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Articles by M. P. McHugh
Total Records ( 2 ) for M. P. McHugh
  J Tallent , B Greene , C. D Johnson and M. P. McHugh

The aim of the study was to examine whether increased neural tension during passive hamstring stretching contributes to stretch-induced strength loss. Eleven healthy subjects performed maximal isometric knee flexion contractions (100°, 80°, 60° and 20°) before and after a series of hamstring stretches (six 1-min stretches), performed in either a spinal neutral position or a neural tension position. Effect of stretch technique (neutral or neural tension) on passive resistance to stretch, strength-induced strength loss and electromyography activity during strength tests was assessed with repeated measures analysis of variance. Passive resistance to stretch was reduced by 19% after the series of stretches (p=0.001) with no difference between neutral or neural tension stretches (p=0.41). Stretch-induced strength loss was greater (p=0.043) after the neural tension stretches (13%) vs the neutral stretches (5%). There was an apparent rightward shift in the length tension curve after neutral stretches with a 15% strength loss at muscle lengths shorter than optimum, and a 10% gain in strength at muscle lengths longer than optimum (p<0.001). This effect was not apparent after neural tension stretches where strength loss was 21% at muscle lengths shorter than optimum and 9% at muscle lengths longer than optimum. The addition of neural tension to hamstring stretching increased stretch-induced strength loss but this was not associated with observable neural inhibition. The absence of a rightward shift in the length-tension curve after neural tension stretching indicates that muscle fibre shortening during isometric contractions was unaffected, presumably because tendon-aponeurosis compliance was not increased.

  T. F Tyler , S. J Nicholas , S. J Lee , M Mullaney and M. P. McHugh

Glenohumeral internal rotation deficit (GIRD) and posterior shoulder tightness have been linked to internal impingement.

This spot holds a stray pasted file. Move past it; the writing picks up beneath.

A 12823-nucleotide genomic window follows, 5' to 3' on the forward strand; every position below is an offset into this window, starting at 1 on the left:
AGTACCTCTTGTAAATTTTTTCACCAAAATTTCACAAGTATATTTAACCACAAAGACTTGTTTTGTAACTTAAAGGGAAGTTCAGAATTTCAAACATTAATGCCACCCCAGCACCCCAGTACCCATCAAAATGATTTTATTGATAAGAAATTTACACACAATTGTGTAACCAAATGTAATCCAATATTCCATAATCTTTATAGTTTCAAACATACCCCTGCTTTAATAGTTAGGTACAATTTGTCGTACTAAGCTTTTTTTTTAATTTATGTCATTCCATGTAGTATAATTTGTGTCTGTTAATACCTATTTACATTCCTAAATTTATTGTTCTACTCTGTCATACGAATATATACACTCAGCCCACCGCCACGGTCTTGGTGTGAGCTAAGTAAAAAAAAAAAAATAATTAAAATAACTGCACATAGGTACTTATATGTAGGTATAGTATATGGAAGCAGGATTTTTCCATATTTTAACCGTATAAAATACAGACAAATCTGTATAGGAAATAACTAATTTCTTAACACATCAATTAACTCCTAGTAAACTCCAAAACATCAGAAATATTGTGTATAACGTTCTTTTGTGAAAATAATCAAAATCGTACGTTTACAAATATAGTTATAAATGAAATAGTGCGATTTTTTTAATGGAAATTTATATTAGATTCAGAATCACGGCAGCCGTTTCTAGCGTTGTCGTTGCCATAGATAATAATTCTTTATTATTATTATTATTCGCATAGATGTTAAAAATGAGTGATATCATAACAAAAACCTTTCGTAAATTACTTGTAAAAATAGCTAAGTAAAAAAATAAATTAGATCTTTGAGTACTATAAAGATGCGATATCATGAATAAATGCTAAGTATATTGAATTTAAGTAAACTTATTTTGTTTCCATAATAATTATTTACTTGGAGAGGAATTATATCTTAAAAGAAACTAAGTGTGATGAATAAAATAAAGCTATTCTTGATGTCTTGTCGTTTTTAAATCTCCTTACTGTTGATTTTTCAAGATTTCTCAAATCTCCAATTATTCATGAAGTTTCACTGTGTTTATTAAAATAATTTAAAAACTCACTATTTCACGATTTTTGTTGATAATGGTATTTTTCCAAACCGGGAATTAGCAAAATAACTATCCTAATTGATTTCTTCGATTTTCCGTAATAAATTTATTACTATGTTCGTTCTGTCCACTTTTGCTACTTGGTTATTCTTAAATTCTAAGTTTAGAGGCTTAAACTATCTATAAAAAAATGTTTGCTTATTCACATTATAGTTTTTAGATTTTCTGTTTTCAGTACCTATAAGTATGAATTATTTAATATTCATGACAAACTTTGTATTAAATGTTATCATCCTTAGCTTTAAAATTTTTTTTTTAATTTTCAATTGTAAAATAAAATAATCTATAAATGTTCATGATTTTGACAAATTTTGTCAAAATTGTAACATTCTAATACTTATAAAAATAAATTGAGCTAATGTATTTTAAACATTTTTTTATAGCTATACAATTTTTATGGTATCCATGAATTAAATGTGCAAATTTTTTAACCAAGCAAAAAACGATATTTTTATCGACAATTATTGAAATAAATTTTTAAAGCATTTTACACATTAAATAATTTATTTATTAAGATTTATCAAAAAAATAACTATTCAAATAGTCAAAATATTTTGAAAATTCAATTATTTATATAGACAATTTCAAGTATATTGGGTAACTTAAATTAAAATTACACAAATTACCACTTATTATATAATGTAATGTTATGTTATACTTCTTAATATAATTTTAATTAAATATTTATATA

To determine if improvements in GIRD and/or decreased posterior shoulder tightness are associated with a resolution of symptoms.

Study Design

Cohort study; Level of evidence, 3.


Passive internal rotation and external rotation (ER) range of motion (ROM) at 90° of shoulder abduction and posterior shoulder tightness (cross-chest adduction in side lying) were assessed in 22 patients with internal impingement (11 men, 11 women; age 41 ± 13 years). Treatment involved stretching and mobilization of the posterior shoulder. The Simple Shoulder Test (SST) was administered on initial evaluation and discharge. Changes in GIRD, ER ROM, and posterior shoulder tightness were compared between patients with complete resolution of symptoms versus patients with residual symptoms using independent t tests.


Patients had significant GIRD (35°), loss of ER ROM (23°), and posterior shoulder tightness (35°) on initial evaluation (all P < .01). Physical therapy (7 ± 2 weeks; range, 3–12 weeks) improved GIRD (26° ± 14°; P < .01), ER ROM loss (14° ± 20°), and posterior shoulder tightness (27° ±19°). The SST improved from 5 ± 3 to 11 ± 1 (P < .01). A greater improvement in posterior shoulder tightness was seen in patients with complete resolution of symptoms (n = 12) compared with patients with residual symptoms (35° vs 18°; P < .05). Improvements in GIRD and ER ROM loss were not different between groups (GIRD, 25° vs 28°, P = .57; ER ROM, 14° vs 15°, P = .84).


Resolution of symptoms after physical therapy treatment for internal impingement was related to correction of posterior shoulder tightness but not correction of GIRD.

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